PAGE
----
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    Melissa L. Barnes (Feminist & Gender Studies and Psychology '15) Helps Author New Discrimination Policy at the University of Oregon

    Recently, Melissa L. Barnes (Feminist & Gender Studies and Psychology ’15) was part of a working group that assisted with the creation of a new policy “defining reporting responsibilities for employees who learn of a student who has experienced sex or gender-based discrimination,” according to Around the O. The new policy received the signature of University of Oregon President Michael H. Schill, and will take effect on September 15.

    According to Jennifer J. Freyd, Professor of Psychology at the University of Oregon and Editor of the Journal of Trauma & Dissociation, “The core idea of this policy is that in most instances students discussing sexual and gender based harassment and violence with trusted mentors will have the option to determine whether their information is kept private or passed on to official sources. There are exceptions (for instance some employees such as administrators and coaches will remain required reporters) and additional responsibilities (for instance all employees will have to provide some information to students), but overall the change will allow students much more control over their private information which we believe will benefit them and ultimately lead to more reporting. The UO’s policy will be a first in the country due to the requirements to ascertain the student’s wishes and to provide information to students. Most other policies are simply mandatory reporting across the board or a list of required reporters without clarity about additional responsibilities. The UO’s policy also stands out as being informed by behavioral science on disclosure and response to sexual and gender based harassment and violence.” Further, Darci Heroy, Associate Vice President and Title IX Coordinator at the University of Oregon, notes, "The new policy is designed to increase both campus safety and confidence in our institutional response by encouraging even more students to seek support, receive services and report sexual harassment. It accomplishes this by demonstrating our resolve to protect victims and survivors as much as possible by allowing them to choose when, if, and how to engage with the comprehensive and compassionate resources that we offer.”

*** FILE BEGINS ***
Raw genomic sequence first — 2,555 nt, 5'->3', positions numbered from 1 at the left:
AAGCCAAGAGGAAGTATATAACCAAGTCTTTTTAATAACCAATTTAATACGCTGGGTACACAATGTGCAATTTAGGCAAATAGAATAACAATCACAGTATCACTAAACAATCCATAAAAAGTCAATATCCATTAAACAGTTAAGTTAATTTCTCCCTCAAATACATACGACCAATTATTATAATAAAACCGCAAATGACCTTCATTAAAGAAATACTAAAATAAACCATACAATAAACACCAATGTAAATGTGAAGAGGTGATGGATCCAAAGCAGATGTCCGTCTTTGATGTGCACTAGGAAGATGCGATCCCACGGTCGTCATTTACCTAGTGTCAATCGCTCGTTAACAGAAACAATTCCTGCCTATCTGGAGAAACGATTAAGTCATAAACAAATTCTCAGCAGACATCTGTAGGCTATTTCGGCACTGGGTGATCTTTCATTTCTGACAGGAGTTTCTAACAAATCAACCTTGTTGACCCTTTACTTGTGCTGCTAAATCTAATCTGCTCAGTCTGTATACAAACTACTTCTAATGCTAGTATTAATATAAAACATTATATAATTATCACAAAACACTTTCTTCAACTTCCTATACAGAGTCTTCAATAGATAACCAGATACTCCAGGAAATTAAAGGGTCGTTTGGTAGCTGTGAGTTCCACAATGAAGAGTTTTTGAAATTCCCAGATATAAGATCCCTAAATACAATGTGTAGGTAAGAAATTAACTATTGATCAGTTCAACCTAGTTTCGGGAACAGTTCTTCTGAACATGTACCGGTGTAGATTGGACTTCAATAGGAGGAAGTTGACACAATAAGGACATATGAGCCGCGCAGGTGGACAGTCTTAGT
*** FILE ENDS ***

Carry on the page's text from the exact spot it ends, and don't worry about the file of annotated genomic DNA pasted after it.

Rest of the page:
Melissa is currently a doctoral student in Clinical Psychology at the University of Oregon in the Freyd Dynamics Lab. Her research and clinical interests focus on racially/ethnically marginalized women's experiences of sexual trauma. She is also concerned with the direct and indirect effects of systemic discrimination on individual experiences of trauma through the lens of cultural betrayal trauma theory.